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Absenteeism is a problem that can sometimes slide under the radar, especially in larger organisations with hundreds or thousands of employees, and is often thought of on an individual level, with the true cost being somewhat overlooked.
The fact is that lost working hours can lead to significant financial loss and affect a business’ bottom line.
The UK’s largest annual survey of sickness absence rates and costs showed that, in 2015, the average employee took 5.8 days’ sickness absence – equivalent to 2.6 per cent of their potential working time. While the report, compiled by XpertHR, does show that absence rates are falling – with the percentage of working time lost being 3.5 per cent 10 years ago – any financial director will see room for improvement!
The same report found that the average cost of sickness absence in 2015 was £455.95 per employee. In manufacturing and production, this was £523.32, and the sum was significantly higher for public sector employers, who recorded a cost of £819.63. Times this by your hundreds or thousands of employees and you’ve got a pretty hefty figure on your hands.
Of course, many cases of sickness absence will be unavoidable and related to medical complaints. However, it’s worth considering other contributing factors that can be tackled by management, such as workplace bullying, issues related to childcare and general lack of motivation and job satisfaction. By implementing certain procedures and improving the workplace culture, employers can help to avoid unnecessary absence, increase productivity and save money.
Here are four ways to reduce levels of absenteeism.
Rewarding employees for 100 per cent attendance in a year is tried and tested yet gentle method of motivating staff to clock in each day. It’s important, however, not to go the other way and berate or punish employees for absence. We’re increasingly finding that this is counterproductive – not only because it’s not encouraging, but also as it leads to fear of staying off while genuinely unwell, which in turn leads to the spread of illness throughout the company and further absence.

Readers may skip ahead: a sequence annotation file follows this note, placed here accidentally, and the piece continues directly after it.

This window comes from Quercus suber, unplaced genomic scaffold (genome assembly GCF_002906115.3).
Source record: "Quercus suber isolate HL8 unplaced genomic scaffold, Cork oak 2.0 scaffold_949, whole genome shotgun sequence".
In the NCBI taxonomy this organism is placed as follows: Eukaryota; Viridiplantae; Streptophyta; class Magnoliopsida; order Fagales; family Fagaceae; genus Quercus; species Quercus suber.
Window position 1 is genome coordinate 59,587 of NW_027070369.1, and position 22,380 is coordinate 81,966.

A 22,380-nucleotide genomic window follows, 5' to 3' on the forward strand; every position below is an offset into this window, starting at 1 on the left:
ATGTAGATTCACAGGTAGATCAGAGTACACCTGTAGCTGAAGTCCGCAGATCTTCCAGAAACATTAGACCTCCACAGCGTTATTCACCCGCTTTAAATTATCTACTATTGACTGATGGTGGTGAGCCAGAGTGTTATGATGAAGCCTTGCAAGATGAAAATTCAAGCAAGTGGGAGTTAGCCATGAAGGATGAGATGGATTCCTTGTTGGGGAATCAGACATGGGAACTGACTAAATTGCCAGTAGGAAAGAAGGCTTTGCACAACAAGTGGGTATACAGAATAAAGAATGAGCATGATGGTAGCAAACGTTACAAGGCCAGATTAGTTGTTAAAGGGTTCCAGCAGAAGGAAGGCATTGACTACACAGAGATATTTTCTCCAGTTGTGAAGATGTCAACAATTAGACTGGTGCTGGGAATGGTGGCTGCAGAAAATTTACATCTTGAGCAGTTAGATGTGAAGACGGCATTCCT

Investment in comprehensive absence management software can enable businesses to accurately track levels of absence and identify trends easily so that, where possible, appropriate measures can be put in place. It also gives your employees responsibility for checking their leave allowance, recent clockings and flexitime entitlements. Such autonomy and control over their own leave is likely to inspire improved attendance levels, while freeing up HR departments to concentrate on the wider people strategy.
Rigidity of working hours and on-site attendance can naturally lead to instances of absence. For the sort of jobs where this is possible, it may be worth offering more flexible hours or opportunities to work from home. Those who have children to take to and from school, or have other family care commitments, for example, could benefit greatly from a change in scheduled work hours and actually have more time and energy to focus on their role while working an alternative shift.
It’ll come as no surprise that an engaged workforce who feel valued are more likely to be motivated to come into work each day and contribute to the organisation. You can find out more about this on our blog on the importance of strong people management.
Of course, absenteeism is just one cause of lost income and there are lots of other ways to reduce costs; however, the figures above show the acute financial impact it can have on organisations, so try where possible to implement some of the above and you might just see your attendance – and profit – skyrocket.